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Wednesday, February 09, 2011

Media-Whore D'Oeuvres



"At Table One, Al Gore was lunching with several gentlemen including Mark Rosenthal and Keith Olberman, the newest addition to Mr. Gore’s Current Media (Mark Rosenthal is its CEO), the cable network founded in 2005. Yesterday’s luncheon was a celebration of the new association. Mr. Olberman, now sporting a fresh beard, will produce and host a nightly live news show. His title will be Chief News Officer. Some faces around the room: Joe Armstrong with Deeda Blair; Henry Kravis and friend; Barry Diller with Andrew Tobias, Herb Siegel with Frank Gifford; Fredi Friedman; Hugh Freund; Bonnie Roche-Bronfman; Dan Wassong; Christine Taylor; Joe Versace; Kate White; venture capitalist and international mystery man Vivi Nevo; Mike Ovitz; Harold Holzer of the Met; Diana Taylor; Lewis Korman; Catie Marron, Sherrie Westin; Randy Jones; Paul Wilmot; Chaz Palminteri; Marilyn Crawford; Derek Johnson; Michael Kassan; Jeanine Pirro; Morris Levy; Gerry Byrne; Neal Shapiro; Ralph Baruch. Beverly Hills Chef, Alex Hitz, was hosting Hiram Williams, Peter Vaughan and Brooke Hayward, who has just re-issued (by Vintage Books) her 1977 Number 1 best-selling memoir Haywire ... This was the first time meeting (to talk) with Ms. (Gillian) Tett who began her professional life (after graduating with a PhD from the University of Cambridge) as a social anthropologist. Now married with two young daughters – five and seven, after university she worked in Tajikistan the Soviet Union during Perestroika when she started writing for the FT." (NYSocialDiary)


"Just when you thought it was safe to dine at Michael's, TV gasbag Keith Olbermann was back sporting a full beard yesterday. He was celebrating with Al Gore after signing with the former veep's little-watched Current TV. A spy told us, 'Gore and Olbermann marched in with five other men in black suits. Gore looked chipper and had makeup on, Olbermann had a week's worth of gray beard. Gore went over to Barry Diller's table and said, I'm so excited we've signed Keith -- he'll be on five nights a week.' Diller said, "That's just great." Also probably thinking 'great' was Lawrence O'Donnell, who took over Keith's MSNBC slot and sat quietly at a table further back." (PageSix)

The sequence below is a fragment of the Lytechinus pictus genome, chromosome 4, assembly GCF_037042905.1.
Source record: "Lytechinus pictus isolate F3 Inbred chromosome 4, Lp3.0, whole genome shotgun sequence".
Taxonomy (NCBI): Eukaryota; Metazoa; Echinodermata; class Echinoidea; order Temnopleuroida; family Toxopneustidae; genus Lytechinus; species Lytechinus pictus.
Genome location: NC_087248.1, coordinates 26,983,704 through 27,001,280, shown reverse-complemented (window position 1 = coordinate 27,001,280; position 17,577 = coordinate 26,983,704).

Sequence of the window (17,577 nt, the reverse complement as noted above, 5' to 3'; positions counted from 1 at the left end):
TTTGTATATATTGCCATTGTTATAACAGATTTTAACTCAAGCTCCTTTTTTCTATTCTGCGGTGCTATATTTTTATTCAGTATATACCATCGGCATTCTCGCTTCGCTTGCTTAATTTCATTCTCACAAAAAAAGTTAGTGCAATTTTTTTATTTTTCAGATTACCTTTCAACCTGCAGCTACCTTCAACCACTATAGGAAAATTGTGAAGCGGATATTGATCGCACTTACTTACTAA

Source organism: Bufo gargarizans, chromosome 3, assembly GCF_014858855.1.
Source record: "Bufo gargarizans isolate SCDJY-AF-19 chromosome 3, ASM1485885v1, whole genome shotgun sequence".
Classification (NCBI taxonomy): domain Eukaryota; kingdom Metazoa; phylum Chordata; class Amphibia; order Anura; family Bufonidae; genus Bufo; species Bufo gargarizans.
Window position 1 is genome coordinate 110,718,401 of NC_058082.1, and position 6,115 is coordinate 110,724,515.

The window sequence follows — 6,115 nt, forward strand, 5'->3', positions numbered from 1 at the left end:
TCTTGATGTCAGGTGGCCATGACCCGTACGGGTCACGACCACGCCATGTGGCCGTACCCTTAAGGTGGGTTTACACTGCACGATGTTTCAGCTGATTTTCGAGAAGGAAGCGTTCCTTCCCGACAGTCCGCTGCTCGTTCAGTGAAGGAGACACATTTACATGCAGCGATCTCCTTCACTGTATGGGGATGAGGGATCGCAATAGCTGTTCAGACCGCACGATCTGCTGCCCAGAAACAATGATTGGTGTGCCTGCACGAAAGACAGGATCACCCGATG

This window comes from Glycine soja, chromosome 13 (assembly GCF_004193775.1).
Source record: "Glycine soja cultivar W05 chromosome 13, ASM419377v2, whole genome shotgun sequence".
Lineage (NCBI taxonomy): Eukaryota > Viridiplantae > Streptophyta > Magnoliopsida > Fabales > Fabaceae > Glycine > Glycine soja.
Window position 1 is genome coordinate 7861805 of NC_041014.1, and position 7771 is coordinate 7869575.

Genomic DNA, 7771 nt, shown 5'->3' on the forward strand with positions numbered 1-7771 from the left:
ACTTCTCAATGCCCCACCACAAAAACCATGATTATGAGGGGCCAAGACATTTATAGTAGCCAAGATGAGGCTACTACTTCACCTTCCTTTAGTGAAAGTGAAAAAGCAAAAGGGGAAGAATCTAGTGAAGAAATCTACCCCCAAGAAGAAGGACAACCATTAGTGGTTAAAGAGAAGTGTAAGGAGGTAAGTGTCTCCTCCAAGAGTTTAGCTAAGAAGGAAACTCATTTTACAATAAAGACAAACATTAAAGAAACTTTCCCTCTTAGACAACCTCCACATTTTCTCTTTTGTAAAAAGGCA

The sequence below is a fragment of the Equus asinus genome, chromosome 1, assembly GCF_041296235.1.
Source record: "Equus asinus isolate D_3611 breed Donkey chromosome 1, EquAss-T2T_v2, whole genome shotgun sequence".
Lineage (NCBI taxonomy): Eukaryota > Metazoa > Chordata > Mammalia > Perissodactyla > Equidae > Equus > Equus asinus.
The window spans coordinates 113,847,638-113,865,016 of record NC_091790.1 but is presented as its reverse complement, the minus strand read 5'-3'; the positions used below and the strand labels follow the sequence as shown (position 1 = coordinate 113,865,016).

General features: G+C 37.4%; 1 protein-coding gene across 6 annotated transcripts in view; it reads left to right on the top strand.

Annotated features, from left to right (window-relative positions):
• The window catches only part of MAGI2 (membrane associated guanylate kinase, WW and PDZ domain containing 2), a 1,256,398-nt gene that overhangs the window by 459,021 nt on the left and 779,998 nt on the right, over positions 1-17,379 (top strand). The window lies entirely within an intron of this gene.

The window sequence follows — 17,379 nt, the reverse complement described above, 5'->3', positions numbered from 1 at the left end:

"According to the Slate 60, published in conjunction with the Chronicle of Philanthropy, contributions by America’s top contributors to charitable causes stood at £3.3 billion, the lowest figure since 2000. One reason was the lack of big blockbuster gifts or bequests, such as 2008's bequests of $5.2 billion by Leona Helmsley and $4.5 billion by James LeVoy Sorenson. On the plus side, 2010 was notable for the very public campaigns by Bill Gates and Warren Buffett to convince the world's billionaires to donate their wealth. And there are already some very generous givers out there from the world of Wall Street as these excerpts from the money list show. 1. George Soros – hedge funds 'A perpetual figure on the list, Soros came in first, granting a massive $332m (€243m) to his Open Society Foundations, which support a wide variety of justice, education, public health, and media initiatives.' 2. Michael Bloomberg – former bond trader and mayor of New York City 'Behind him came, founder of news and data giant Bloomberg, mayor of New York, and another permanent fixture. He granted about $280m to 970 different charities and initiatives.' 8. T Boone Pickens - hedge funds 'Pickens pledged $100m to Oklahoma State University to endow scholarships that will be awarded based on academic merit and to provide financial aid for students who otherwise could not afford to attend. Counting this pledge, he has committed close to $500m to the institution over his lifetime.'" (eFinancialNews)



"Sen. Jim Webb, D-VA, announced today that he has decided not to seek re-election in the Senate, passing up what was expected to be a tough race to retain his seat in Congress. 'After much thought and consideration I have decided to return to the private sector, where I have spent most of my professional life, and will not seek re-election in 2012,' Webb said in a statement. If he had decided to run, the Virginia Democrat would likely have faced a rematch with former Sen. George Allen. In 2006, Webb emerged victorious against Allen in a tough race and the 2012 race had been viewed as a toss-up. On the GOP side, Allen is getting a challenge from Tea Party candidate Jamie Radtke. Without Webb, Democrats will now have to scramble to find a strong alternative. Possible candidates to replace Webb on the Democratic ticket include Tim Kaine, the chairman of the Democratic National Committee. Kaine has previously denied an interest in running for this seat. But President Obama could help encourage him to run since both men want to be able to carry Virginia in 2012." (ABCNews)